The Ashes controversies have always added spice to the occasion. The most recent such controversy was seen in the second test at Lord’s when the crowd displayed a pathetically substandard behaviour. Even the behaviour and manners of the members of the MCC sitting in the long room or outside in their enclosure were much to be desired. The unthinkable behaviour of bad manners and rudeness was amply displayed which shamed the elite members of this prestigious club. The brilliant Australian batsman Usman Khwaja was not only heckled but was bodily pushed around in the member’s stand as the English defeat became imminent. It was a typical sad reaction of the English when things are not going their way. There are quite a few such incidents where the English did not uphold the traditions of cricket as a sport of the gentlemen by shunning the sportsman’s spirit. It’s not cricket, when in the face of defeat self-respect, dignity and the spirit of the game are overlooked. The recent incident happened when Bairstow was officially given out stumped by Carey off Green as he casually walked about outside the batting crease. He had missed the ball which had landed in the hands of the wicket keeper and the action was still not finished when Bairstow carelessly stepped outside the crease. An appeal was made and the Umpire took the right decision according to the rules to give him out. The decision completely baffled the batsman and the crowd including the MCC members booed to no end. Cummins, the Australian captain could have withdrawn the appeal but he did not. At the closing ceremony, former England captain, Mike Atherton asked Cummins that wasn’t it an unsportsmanlike action? To which Cummins replied that it was their right to appeal but it was up to the Umpire to take the decision. Guy Lavender, the chief executive of the MCC took immediate action against the unruly MCC members and suspended the membership of three members forthwith. He issued a letter to all the members of the MCC to appraise them not only of his action but also to warn members to refrain from bad manners.
A similar little spoken about incident happened in the second test of the 1928-29 Ashes series, when Don Bradman was dropped for Alan Kippax who was touted as the next Victor Trumper. Facing a ball from seamer George Geary, Kippax planted his left leg outside the leg stump to meet the ball with a swing but missed. The ball thudded into his pad, dribbled around his leg and knocked the bails off. Kippax stayed put as the England fielders appealed to the other Umpire who saw everything and told Kippax he had been bowled off the pads. Kippax assumed that Wicket Keeper George Duckworth might have tempted to dislodge a stump using his knee as Monty Noble in the press box ranted that the decision should have been taken by the bowler’s side Umpire. As Kippax stood put at his crease, Jack Hobbs, standing near the square leg Umpire said, “What are you doing, standing there when you’re out?” The only instance of a bad remark by Hobbs. Kippax walked off flushed red with indignation. As he walked passed Harold Larwood, he heard him mutter a sharp expletive. The All India Wicket Keeper Batsman Dilawar Hussain who appeared for India in 1936 was often suspected and accused of keeping small pebbles in his mouth to blow away the bails of the unsuspecting batsman. His pranks and wit always brought much laughter in the game.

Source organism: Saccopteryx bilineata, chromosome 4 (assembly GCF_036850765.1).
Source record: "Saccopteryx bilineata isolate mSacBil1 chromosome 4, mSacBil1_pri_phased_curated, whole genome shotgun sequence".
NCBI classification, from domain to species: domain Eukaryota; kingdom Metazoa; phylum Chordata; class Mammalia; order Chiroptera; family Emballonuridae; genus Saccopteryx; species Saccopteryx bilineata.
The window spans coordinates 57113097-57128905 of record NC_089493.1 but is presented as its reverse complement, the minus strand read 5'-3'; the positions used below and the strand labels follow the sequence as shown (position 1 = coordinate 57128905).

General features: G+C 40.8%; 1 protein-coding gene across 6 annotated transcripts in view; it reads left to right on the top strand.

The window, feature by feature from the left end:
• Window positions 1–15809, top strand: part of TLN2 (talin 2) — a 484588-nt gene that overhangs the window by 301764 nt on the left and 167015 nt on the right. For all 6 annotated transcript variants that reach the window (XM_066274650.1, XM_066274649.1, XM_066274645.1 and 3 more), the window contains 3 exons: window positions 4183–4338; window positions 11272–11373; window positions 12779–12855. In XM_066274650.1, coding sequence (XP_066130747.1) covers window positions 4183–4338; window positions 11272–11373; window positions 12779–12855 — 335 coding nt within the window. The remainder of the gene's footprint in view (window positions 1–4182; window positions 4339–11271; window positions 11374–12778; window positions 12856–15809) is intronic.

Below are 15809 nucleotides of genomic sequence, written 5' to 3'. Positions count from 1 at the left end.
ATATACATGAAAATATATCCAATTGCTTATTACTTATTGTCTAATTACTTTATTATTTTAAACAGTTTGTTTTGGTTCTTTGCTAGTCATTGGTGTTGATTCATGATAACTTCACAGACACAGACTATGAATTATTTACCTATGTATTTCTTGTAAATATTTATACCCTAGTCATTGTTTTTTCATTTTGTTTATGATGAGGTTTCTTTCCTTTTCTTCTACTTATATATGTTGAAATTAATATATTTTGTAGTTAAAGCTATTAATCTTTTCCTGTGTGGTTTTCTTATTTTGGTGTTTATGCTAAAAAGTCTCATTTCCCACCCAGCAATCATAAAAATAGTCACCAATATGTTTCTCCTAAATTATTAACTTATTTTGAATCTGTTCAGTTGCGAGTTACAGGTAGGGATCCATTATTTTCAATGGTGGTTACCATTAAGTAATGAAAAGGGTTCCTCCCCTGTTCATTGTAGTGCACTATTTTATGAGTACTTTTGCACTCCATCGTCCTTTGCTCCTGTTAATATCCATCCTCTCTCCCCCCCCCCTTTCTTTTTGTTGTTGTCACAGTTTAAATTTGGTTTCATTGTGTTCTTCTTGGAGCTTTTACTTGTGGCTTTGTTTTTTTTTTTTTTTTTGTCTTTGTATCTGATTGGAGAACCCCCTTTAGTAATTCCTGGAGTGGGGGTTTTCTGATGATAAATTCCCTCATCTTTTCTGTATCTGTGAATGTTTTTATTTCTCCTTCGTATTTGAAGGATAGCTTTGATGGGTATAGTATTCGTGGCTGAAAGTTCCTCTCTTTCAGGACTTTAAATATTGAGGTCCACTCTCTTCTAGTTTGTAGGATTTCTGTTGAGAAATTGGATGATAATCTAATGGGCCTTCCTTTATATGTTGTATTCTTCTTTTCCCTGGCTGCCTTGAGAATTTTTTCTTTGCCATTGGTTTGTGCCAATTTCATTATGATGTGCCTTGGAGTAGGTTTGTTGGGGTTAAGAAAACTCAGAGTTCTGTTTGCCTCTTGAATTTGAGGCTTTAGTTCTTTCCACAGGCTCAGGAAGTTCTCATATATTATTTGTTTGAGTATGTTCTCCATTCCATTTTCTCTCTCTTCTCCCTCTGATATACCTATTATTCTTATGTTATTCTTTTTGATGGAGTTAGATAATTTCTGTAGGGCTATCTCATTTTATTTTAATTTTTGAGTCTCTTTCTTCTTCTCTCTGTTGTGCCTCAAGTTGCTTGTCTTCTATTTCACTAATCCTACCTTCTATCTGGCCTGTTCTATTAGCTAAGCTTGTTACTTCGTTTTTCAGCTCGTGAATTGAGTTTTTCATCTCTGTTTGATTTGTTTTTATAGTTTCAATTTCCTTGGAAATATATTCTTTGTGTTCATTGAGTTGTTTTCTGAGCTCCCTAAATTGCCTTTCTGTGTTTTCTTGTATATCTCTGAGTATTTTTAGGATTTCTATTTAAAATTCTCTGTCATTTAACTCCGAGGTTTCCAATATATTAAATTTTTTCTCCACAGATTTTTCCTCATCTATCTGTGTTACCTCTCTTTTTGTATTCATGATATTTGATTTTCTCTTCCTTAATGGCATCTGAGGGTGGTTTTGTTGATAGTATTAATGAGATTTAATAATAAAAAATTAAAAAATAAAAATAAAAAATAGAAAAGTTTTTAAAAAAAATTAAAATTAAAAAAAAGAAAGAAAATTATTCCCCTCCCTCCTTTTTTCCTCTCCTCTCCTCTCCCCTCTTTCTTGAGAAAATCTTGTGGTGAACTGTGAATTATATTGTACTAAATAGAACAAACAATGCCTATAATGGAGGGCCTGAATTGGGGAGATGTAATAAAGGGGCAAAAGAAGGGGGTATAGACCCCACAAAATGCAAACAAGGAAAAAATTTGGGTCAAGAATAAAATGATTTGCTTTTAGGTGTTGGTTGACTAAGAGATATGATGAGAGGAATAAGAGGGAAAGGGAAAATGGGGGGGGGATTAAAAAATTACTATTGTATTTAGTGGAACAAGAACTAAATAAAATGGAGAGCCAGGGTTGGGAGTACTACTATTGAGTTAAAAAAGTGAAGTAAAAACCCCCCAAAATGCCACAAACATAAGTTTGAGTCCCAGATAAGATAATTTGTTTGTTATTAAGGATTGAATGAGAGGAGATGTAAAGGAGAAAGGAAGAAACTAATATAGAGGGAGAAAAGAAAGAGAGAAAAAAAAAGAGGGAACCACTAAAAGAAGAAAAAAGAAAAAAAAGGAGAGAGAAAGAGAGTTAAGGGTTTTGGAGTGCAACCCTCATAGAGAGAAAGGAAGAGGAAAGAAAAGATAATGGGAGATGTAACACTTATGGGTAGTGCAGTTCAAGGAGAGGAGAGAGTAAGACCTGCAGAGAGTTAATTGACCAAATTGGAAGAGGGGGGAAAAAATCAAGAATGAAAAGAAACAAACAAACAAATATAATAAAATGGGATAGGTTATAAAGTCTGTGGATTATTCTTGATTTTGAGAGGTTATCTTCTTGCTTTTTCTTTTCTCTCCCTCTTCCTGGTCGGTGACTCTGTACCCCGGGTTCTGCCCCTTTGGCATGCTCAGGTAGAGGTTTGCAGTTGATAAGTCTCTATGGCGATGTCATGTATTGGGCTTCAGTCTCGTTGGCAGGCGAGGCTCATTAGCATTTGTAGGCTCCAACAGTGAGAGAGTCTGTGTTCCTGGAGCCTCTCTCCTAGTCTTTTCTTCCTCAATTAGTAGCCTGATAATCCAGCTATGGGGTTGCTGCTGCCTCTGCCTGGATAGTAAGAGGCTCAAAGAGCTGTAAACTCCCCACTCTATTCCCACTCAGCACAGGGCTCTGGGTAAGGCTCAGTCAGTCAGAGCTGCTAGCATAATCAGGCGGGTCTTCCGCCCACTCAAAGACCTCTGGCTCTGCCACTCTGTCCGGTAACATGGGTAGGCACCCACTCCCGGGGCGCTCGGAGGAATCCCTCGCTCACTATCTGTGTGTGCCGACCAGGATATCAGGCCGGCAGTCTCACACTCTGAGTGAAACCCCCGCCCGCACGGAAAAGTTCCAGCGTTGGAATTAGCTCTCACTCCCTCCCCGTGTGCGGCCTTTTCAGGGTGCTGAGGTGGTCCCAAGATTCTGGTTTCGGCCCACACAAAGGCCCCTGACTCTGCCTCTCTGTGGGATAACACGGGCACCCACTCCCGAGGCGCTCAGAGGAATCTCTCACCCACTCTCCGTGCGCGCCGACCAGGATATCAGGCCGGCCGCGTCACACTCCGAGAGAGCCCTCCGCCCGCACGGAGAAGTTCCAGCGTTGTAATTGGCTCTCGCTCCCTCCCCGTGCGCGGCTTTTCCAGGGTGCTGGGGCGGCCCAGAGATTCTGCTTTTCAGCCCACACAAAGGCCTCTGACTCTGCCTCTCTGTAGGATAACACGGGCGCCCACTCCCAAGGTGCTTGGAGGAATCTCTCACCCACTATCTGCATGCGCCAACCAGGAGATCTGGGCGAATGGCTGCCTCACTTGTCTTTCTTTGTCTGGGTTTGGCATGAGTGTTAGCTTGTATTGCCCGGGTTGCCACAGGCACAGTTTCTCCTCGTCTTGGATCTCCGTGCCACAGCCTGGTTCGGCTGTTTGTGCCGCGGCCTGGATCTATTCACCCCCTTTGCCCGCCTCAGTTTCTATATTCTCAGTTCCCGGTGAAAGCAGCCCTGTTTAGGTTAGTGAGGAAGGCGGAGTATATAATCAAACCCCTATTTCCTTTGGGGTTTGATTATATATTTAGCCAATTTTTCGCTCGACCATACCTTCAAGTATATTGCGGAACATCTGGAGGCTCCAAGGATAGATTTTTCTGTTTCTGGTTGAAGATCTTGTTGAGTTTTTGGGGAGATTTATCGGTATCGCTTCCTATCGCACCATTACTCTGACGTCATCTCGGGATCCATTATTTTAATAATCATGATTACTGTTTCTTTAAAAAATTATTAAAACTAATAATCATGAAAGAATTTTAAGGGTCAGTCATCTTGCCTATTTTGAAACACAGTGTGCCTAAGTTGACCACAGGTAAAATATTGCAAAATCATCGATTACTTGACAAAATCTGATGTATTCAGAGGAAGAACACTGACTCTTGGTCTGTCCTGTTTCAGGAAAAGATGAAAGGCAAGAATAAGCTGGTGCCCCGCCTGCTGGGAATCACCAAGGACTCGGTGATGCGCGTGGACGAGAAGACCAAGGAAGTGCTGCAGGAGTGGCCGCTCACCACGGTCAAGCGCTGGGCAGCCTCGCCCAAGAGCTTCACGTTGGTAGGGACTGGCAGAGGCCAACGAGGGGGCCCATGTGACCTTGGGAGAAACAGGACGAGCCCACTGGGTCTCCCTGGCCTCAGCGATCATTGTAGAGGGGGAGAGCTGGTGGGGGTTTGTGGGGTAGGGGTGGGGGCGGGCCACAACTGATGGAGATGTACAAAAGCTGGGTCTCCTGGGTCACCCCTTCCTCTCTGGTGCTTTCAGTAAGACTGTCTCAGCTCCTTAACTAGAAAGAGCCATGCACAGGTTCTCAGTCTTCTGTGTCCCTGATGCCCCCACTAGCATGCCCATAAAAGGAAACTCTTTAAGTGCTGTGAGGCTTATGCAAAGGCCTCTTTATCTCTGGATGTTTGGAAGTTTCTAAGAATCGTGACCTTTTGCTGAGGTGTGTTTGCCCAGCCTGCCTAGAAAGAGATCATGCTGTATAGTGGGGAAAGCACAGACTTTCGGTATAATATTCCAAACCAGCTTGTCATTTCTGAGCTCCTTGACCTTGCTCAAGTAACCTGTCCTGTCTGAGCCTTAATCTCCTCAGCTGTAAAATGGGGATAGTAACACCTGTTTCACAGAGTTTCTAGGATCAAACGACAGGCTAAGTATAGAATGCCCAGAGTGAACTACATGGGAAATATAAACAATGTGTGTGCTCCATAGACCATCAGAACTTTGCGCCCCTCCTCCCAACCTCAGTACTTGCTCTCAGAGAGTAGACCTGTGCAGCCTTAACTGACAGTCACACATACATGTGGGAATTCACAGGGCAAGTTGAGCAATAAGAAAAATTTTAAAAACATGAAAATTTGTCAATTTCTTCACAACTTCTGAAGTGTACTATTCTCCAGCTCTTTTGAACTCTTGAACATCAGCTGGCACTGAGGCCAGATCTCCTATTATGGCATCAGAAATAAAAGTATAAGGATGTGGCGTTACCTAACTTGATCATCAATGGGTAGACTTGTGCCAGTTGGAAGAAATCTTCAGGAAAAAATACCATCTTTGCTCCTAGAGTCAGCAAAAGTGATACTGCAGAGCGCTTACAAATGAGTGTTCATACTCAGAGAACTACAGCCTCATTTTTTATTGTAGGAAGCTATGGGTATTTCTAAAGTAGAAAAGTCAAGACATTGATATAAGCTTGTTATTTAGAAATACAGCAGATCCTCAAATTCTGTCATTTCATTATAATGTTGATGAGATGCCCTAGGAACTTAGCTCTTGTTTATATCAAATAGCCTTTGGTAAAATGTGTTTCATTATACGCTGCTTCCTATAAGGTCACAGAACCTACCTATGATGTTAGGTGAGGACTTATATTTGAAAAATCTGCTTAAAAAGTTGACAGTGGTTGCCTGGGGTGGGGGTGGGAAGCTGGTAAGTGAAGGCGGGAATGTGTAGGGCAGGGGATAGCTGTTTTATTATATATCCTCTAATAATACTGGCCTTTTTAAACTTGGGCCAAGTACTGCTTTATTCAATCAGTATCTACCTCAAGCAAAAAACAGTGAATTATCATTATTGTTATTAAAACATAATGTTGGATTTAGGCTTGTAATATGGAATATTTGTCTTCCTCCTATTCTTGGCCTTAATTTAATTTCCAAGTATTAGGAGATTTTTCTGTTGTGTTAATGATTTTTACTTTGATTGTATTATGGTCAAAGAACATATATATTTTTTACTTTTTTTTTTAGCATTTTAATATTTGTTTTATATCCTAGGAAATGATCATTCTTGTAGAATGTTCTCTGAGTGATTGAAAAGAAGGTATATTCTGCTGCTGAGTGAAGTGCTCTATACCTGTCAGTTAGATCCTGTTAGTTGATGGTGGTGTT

On December 13, 1947, Vinoo Mankad touring Australia with India on its inaugural tour, ran out Bill Brown on the non-striker’s end in the Sydney test. Mankad had warned him twice earlier to remain in the crease but Mankad had to stump him in his delivery stride as Brown was yards outside the crease. It angered a lot of people and a new phrase ‘Mankading’ was coined in a derogatory way but Mankad had done no wrong and was only following the rules.
In 1956, the MCC ‘A’ team touring Pakistan landed in trouble when they manhandled Umpire Idris Beg during the fourth test at Peshawar for making some unfavourable decisions. The tour was almost cancelled due to the ugly incident. It was at the intervention of Lord Altham and the President of Pakistan Iskander Mirza, the tour was completed but it certainly left a bad taste. Roy Swetman, one of the main culprits in the incident, is now 86 but was the youngest team member then. There was some disillusionment when Sir Garfield Sobers, touring Pakistan with the West Indies team in 1959, was given out lbw a few times. In Dacca test when he was given out lbw to Pakistan captain Fazal Mahmood, he was yards outside the crease. As he was walking away, Wicket Keeper Imtiaz Ahmed and Ijaz Butt, both told the captain to call him back as he was not out but Fazal ignored their counsel.
In 1981, Srikanth of India, making his debut at Mumbai against England was out in a similar way when he casually walked out of the crease before the ball completed its action and was stumped. In 1989 Srikanth was called back by Pakistan captain Imran Khan after being given out lbw to Waqar Younis in the ODI at Lahore between India and Pakistan. Technically the captain had no authority to call him back after being given out, but Srikanth was out next ball caught behind off Waqar Younis. In the second ODI between India and South Africa of the World Cup 1992, Kapil Dev stumped Kirsten in his bowling stride who kept going yards outside the crease, after warning him a couple of times. The incident between England captain Mike Gatting and Umpire Shakoor Rana is yet another glaring example of gross misconduct on the part of the touring captain. Shakoor Rana acted perfectly within the rules of the game and took an upright stance. The behaviour of the English captain was clearly, ‘It’s not cricket’. Every team wants to win but they need to keep their adrenaline in check to follow the rules of the game and never forget cricket is a sport of gentlemen.